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Because I had a terrible head cold / flu situation the last few days, I was home a lot last week. Which means I took some sick days, and worked from home some of the days. Which means, I watched a lot of television. Which means, I watched a lot of Veep. Which means I have been thinking about Anna Chlumsky a lot. Which means it’s about time to write about the movie that she starred in that broke all of our hearts: My Girl. Here’s why everything I need to know, I learned from My Girl

Being a hypochondriac is stressful
Our protagonist Vada Sultenfuss (played by the effervescent Anna Chlumsky) is a textbook hypochondriac. I could not be more the opposite. My sympathy is with her even though I am the Monica Geller of hypochondriacs—basically refusing to admit I am sick, even when my voice is gone and a fever is making me so delirious I forget how to pronounce words. But because of her upbringing—her mother passed away young and father is a mortician—Vada believes she is dying all of the time. It is stressful, for a child and for a child’s parent. My thoughts are with you, hypochondriacs.

You don’t have to get married to be a grown-up

Thomas J. (hi, Macauley Culkin!) and Vada have arguably the cutest friendship in all of the 90s. When the children are discussing why people want to get married (since Vada’s dad is remarrying and she isn’t super into it), Thomas J. says something that we ALL struggle with: “When you get older, you just have to.”

It takes a long time to realize that marriage, as wonderful as it is for many people, isn’t necessarily the default. You could be deeply in love and never want to walk down the aisle. You could be waiting to find the one. Every adult’s choice on that matter is just as valuable as any other ones. Sorry, Thomas J. You actually don’t have to. (But we really like you anyway!)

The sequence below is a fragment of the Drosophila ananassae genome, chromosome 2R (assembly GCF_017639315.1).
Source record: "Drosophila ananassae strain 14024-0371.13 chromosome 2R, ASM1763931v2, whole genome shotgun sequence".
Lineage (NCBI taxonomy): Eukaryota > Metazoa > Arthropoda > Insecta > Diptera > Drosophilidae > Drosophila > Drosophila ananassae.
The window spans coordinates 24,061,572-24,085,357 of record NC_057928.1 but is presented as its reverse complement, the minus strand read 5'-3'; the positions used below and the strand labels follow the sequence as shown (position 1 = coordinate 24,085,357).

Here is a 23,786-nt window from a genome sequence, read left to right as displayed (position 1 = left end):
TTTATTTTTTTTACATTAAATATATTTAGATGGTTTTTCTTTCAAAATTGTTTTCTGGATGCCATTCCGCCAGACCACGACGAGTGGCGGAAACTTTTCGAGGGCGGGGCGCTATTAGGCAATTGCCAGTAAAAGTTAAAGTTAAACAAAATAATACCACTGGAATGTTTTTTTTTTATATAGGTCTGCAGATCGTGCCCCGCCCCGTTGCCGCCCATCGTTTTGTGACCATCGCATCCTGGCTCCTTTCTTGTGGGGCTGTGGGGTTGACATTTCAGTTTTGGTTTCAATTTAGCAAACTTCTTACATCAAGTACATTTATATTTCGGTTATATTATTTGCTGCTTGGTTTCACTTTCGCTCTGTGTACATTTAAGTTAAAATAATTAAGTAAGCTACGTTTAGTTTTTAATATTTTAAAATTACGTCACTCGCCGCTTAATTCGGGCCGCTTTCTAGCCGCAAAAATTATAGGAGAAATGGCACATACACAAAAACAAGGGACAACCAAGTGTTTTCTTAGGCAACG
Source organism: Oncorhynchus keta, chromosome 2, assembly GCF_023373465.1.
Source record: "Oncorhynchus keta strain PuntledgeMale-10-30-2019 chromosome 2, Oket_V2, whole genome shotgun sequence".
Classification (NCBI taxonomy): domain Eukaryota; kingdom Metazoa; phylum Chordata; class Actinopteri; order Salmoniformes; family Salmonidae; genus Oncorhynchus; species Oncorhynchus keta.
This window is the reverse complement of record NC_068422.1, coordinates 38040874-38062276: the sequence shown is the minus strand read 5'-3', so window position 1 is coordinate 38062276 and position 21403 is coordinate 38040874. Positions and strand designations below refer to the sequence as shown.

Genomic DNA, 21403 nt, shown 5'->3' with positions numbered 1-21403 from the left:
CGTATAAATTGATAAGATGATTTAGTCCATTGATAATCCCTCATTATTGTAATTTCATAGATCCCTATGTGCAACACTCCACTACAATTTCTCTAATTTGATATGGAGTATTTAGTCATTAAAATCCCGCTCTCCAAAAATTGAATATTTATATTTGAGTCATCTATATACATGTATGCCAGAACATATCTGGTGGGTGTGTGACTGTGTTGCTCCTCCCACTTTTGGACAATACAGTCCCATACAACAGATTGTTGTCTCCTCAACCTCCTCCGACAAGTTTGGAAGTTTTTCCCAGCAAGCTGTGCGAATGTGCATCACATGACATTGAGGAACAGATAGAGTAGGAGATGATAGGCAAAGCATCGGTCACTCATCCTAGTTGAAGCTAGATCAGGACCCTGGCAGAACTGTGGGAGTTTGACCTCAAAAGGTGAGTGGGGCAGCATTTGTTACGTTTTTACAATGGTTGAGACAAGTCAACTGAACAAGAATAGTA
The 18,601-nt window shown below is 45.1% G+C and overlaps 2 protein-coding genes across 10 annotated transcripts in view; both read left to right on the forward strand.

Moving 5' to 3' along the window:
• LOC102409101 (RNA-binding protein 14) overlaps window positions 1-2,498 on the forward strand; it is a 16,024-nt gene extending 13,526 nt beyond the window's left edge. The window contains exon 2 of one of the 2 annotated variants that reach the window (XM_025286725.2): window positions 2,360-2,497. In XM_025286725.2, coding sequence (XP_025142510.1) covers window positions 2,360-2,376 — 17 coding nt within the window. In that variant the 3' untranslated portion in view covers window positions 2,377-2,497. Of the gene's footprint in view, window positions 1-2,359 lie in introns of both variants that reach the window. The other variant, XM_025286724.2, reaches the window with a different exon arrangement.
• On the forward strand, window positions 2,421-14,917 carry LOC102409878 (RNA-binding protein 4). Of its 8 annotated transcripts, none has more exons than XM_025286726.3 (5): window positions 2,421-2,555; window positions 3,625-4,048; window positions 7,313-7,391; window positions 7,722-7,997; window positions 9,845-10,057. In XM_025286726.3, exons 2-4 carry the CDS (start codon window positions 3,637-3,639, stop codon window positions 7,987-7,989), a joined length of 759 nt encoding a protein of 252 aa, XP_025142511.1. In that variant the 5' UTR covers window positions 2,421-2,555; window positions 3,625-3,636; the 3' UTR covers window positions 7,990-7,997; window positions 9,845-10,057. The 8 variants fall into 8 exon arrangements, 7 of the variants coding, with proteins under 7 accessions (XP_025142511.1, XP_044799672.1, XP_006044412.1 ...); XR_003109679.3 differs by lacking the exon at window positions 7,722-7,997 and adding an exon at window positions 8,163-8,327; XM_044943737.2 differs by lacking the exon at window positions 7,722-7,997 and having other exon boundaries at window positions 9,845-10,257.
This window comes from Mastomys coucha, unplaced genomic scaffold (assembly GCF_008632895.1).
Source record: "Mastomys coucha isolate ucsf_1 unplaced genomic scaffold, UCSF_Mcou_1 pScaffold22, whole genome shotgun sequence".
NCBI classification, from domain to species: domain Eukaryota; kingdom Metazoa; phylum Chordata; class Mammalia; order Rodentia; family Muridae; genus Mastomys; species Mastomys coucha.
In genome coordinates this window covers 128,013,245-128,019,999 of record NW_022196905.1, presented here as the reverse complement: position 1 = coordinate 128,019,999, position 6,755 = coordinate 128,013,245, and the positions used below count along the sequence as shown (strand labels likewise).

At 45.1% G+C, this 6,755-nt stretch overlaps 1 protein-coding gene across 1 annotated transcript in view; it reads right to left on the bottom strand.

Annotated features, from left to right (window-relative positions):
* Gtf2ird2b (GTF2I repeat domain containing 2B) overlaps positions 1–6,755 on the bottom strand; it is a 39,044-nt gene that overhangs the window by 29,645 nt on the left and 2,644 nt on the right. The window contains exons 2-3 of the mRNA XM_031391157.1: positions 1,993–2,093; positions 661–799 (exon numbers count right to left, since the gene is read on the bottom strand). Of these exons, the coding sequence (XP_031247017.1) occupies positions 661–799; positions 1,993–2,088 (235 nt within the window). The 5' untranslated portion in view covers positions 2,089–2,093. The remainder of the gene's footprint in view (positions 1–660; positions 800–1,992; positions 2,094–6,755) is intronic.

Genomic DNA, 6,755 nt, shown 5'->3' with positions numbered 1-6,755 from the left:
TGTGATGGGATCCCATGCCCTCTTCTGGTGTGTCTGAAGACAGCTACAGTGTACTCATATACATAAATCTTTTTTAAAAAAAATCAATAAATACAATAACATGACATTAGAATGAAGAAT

Speaking your mind is important

Even from a very young age, Vada is one opinionated little girl. She uses big words, she sasses all adults including her father, and she bosses around Thomas J., the cutest boy in the town. I LOVED her when I was a kid, and I love her now, because, hey maybe I see a bit of me in her. There is no need to hold your opinions in, kids. Speak your mind.

Stick up for yourself

Shelly: This is Phil, Harry, Gramoo, and Vada Sultenfuss.
Danny: Vada Sultenfuss? Tough break.
Vada: I like my name.

Darn right, little lady! I personally hate my name (because Jessica is everyone’s name ever, and Tholmer is so hard to say) but if I did like my name, I’d be shoutin’ it out, loud and proud. There is nothing wrong with being proud of your name, your heritage, your confidence, and everything else about yourself. Go Vada, girl. Shut ’em down.

What’s a period?

Some people probably learned about the whole menstruation thing from their parents, but I did not. I learned about having a period from My Girl, and that’s really okay with me. After completely freaking out about why she woke up bleeding, Shelly teaches Vada all about what’s happening to her body. (Thank you, from both of us.) The best part, still and always, is that Vada’s reaction includes the line:

“It’s not fair! Nothing happens to boys.”

Well, not the same things anyway.

How to wear makeup

Not only did Shelly teach Vada about her period, but she taught her about makeup.

“The first rule of eye makeup is that you can never wear enough blue eye shadow.”

And the second rule of eye makeup is that rules that we followed in 1991 do not necessarily carry over into 2015.

Taking a class is a great way to follow your passion

Vada is young, and she has a crush on her teacher, so she decides to take his writing class to get closer to him. It’s cute, and he is a professional and respects Vada’s work as if she were an adult, which I love. Regardless of the unrequited love, it is really cool that a kid wanted to take a writing class. I wish all kids were like Vada.

There’s nothing like your first kiss

I’ll never forget my first kiss! It was almost movie-moment cute. The first time you let someone that close to your face is always a special moment, and coming-of-age movies always make it the cutest. Particularly that adorable one between Vada and Thomas J. Be still our hearts.

Death touches absolutely everyone, but you can’t let it take over your life

This is something Shelly says to Harry while he attempts to dismiss his daughter’s pain over her best friend’s death (spoiler alert). Since Harry is a mortician, and since he has experienced enough loss in his life, he tends to be callous about dying. Shelly nails it, though–even if you have an open mind about death, you cannot live your life letting it consume you.

Even after a tragedy, life goes on

Look, I don’t even hate My Girl 2, you guys. Obviously it is nothing like the first one, and I miss Thomas J. the whole time, but it is nice to see Vada’s life after such a tragedy. Though things have changed for her, she honors Thomas J. in everything she does, and I love that, because that is exactly how loss is. Even in the little things, you are always honoring the person you lost.

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